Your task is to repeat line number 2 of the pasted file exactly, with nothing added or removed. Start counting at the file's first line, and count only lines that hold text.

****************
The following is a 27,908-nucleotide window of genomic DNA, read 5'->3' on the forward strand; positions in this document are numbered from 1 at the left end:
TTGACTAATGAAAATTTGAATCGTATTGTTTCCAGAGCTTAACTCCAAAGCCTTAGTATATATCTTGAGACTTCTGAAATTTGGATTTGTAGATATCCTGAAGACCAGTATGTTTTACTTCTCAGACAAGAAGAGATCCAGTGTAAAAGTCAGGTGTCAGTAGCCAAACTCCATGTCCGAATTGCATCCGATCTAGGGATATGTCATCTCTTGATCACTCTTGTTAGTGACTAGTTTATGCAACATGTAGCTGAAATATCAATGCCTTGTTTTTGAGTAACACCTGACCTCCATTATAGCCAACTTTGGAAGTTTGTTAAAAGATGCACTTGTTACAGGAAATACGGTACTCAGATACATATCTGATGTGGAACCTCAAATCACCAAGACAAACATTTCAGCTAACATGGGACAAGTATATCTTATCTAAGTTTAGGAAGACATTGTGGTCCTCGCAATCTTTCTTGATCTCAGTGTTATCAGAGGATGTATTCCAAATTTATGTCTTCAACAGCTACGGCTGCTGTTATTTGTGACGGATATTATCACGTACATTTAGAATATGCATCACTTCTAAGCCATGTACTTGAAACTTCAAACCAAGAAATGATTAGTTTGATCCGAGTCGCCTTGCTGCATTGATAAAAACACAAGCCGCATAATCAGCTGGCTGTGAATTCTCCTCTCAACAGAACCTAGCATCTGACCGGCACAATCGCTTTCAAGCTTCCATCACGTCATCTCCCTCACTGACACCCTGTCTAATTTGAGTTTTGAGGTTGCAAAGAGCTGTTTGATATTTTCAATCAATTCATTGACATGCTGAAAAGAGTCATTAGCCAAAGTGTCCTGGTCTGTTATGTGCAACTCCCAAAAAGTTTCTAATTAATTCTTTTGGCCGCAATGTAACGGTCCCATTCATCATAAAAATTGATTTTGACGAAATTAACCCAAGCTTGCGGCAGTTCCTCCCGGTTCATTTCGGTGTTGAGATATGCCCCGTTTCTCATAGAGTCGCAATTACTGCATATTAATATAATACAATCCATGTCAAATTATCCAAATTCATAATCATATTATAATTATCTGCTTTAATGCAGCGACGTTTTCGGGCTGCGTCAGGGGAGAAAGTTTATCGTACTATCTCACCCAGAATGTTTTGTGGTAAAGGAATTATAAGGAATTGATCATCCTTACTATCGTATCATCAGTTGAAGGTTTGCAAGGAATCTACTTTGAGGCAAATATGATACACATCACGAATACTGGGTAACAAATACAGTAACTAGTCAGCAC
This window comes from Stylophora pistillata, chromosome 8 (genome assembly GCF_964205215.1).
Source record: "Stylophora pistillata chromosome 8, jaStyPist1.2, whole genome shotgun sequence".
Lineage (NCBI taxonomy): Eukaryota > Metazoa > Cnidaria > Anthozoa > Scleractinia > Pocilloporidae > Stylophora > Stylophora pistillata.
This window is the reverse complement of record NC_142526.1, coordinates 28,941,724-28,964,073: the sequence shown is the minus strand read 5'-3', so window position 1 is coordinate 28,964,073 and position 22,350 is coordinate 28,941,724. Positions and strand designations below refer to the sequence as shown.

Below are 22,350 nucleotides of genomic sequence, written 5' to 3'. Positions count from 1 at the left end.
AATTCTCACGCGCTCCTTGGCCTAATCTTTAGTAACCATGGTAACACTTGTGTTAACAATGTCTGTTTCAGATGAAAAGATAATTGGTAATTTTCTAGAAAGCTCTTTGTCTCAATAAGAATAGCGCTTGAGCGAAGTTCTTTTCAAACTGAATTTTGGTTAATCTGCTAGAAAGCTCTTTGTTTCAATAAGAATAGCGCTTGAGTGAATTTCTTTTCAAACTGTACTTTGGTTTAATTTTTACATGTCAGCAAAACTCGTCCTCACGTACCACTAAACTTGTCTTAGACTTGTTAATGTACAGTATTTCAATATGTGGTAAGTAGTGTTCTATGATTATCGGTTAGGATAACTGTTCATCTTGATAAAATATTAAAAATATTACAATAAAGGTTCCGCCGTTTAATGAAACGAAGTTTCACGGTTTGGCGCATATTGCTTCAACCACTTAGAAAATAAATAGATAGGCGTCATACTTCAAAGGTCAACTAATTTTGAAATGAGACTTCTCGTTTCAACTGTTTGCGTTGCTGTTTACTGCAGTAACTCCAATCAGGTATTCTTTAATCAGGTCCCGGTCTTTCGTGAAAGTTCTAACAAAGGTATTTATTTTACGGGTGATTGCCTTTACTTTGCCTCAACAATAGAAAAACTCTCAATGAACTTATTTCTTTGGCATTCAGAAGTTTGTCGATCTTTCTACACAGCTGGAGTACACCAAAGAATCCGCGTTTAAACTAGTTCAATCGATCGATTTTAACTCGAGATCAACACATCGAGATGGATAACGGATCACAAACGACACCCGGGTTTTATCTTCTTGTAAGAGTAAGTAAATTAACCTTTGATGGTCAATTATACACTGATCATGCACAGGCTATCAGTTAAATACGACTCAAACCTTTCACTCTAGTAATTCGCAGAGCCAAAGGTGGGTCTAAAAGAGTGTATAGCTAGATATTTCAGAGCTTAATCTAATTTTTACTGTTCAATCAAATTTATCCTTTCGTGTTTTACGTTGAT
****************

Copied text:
TTGACTAATGAAAATTTGAATCGTATTGTTTCCAGAGCTTAACTCCAAAGCCTTAGTATATATCTTGAGACTTCTGAAATTTGGATTTGTAGATATCCTGAAGACCAGTATGTTTTACTTCTCAGACAAGAAGAGATCCAGTGTAAAAGTCAGGTGTCAGTAGCCAAACTCCATGTCCGAATTGCATCCGATCTAGGGATATGTCATCTCTTGATCACTCTTGTTAGTGACTAGTTTATGCAACATGTAGCTGAAATATCAATGCCTTGTTTTTGAGTAACACCTGACCTCCATTATAGCCAACTTTGGAAGTTTGTTAAAAGATGCACTTGTTACAGGAAATACGGTACTCAGATACATATCTGATGTGGAACCTCAAATCACCAAGACAAACATTTCAGCTAACATGGGACAAGTATATCTTATCTAAGTTTAGGAAGACATTGTGGTCCTCGCAATCTTTCTTGATCTCAGTGTTATCAGAGGATGTATTCCAAATTTATGTCTTCAACAGCTACGGCTGCTGTTATTTGTGACGGATATTATCACGTACATTTAGAATATGCATCACTTCTAAGCCATGTACTTGAAACTTCAAACCAAGAAATGATTAGTTTGATCCGAGTCGCCTTGCTGCATTGATAAAAACACAAGCCGCATAATCAGCTGGCTGTGAATTCTCCTCTCAACAGAACCTAGCATCTGACCGGCACAATCGCTTTCAAGCTTCCATCACGTCATCTCCCTCACTGACACCCTGTCTAATTTGAGTTTTGAGGTTGCAAAGAGCTGTTTGATATTTTCAATCAATTCATTGACATGCTGAAAAGAGTCATTAGCCAAAGTGTCCTGGTCTGTTATGTGCAACTCCCAAAAAGTTTCTAATTAATTCTTTTGGCCGCAATGTAACGGTCCCATTCATCATAAAAATTGATTTTGACGAAATTAACCCAAGCTTGCGGCAGTTCCTCCCGGTTCATTTCGGTGTTGAGATATGCCCCGTTTCTCATAGAGTCGCAATTACTGCATATTAATATAATACAATCCATGTCAAATTATCCAAATTCATAATCATATTATAATTATCTGCTTTAATGCAGCGACGTTTTCGGGCTGCGTCAGGGGAGAAAGTTTATCGTACTATCTCACCCAGAATGTTTTGTGGTAAAGGAATTATAAGGAATTGATCATCCTTACTATCGTATCATCAGTTGAAGGTTTGCAAGGAATCTACTTTGAGGCAAATATGATACACATCACGAATACTGGGTAACAAATACAGTAACTAGTCAGCAC